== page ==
Emerging diseases on the rise, study finds

Posted: 11 March 2008

Outbreaks of emerging infectious diseases such as Ebola, SARS, HIV and avian influenza are on the rise around the world, researchers report in the journal Nature. The new study presents the first scientific evidence that zoonoses - diseases from wildlife - are the prime emerging disease threat, due to encroachment of wild areas by human population growth and related impacts.

Scientists analysed 335 diseases that emerged between 1940 and 2004, and found the rate of new infectious diseases is increasing. More than half of the diseases jumped from animals to humans.

By assembling data collected over decades from hundreds of different disease outbreaks, researchers have mapped out likely "hot spots" for these diseases.

The team found that the developing world was a key ground for emerging diseases, especially in areas in which humans and animals are in very close contact.

Disease hotspots map
Disease hotspots map
Researchers say that areas in which humans and animals come in very close contact are a key grounds for emerging diseases. Above, a world map highlights hot spots for diseases passed from animals to humans. Click on map for full-size image. Credit: © Nature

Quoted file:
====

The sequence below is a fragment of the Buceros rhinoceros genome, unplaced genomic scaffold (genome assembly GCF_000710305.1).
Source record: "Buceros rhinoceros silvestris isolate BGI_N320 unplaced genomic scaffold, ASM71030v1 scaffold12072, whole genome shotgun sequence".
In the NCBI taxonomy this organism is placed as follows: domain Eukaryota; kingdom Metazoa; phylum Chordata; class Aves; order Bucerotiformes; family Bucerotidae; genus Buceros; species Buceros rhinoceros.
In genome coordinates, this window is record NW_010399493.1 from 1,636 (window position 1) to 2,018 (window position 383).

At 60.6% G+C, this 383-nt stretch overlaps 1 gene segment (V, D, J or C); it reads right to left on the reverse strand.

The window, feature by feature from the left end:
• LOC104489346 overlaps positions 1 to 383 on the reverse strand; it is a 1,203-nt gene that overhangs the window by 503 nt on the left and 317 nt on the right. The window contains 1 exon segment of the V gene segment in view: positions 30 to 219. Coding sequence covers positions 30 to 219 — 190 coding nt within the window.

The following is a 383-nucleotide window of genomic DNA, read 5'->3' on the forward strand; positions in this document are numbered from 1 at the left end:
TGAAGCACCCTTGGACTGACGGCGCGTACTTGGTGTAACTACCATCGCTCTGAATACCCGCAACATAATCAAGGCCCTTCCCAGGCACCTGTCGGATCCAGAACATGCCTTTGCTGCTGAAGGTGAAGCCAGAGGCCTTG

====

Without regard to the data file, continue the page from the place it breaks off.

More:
"These maps show that the key threat to public health is where human population growth and wildlife diversity clash," says Peter Daszak, one of the authors of the report.

Marc Levy, from the Center for International Earth Science at Colombia University (CIESIN), a co-author of the study, said "Overlaying maps of where the zoonotic diseases have occurred, with population maps, allows a pattern of relationships to emerge." He said it was a first step in predicting the risk of future diseases.

"The result is a global map of emerging disease 'hotspots' that shows a pattern of growing vulnerability to new diseases in rich as well as poor nations, with implications for further prediction and prevention."

The study also offers insights into the role of conservation in preventing new diseases and the importance of reviewing approaches to allocation of public health resources in order to reduce risk.

More about the study Global Trends in Emerging Infectious Diseases which built a predictive model by correlating socio-population data from NASA,can be heard in an NPR interview Study Finds Emerging Diseases on Rise.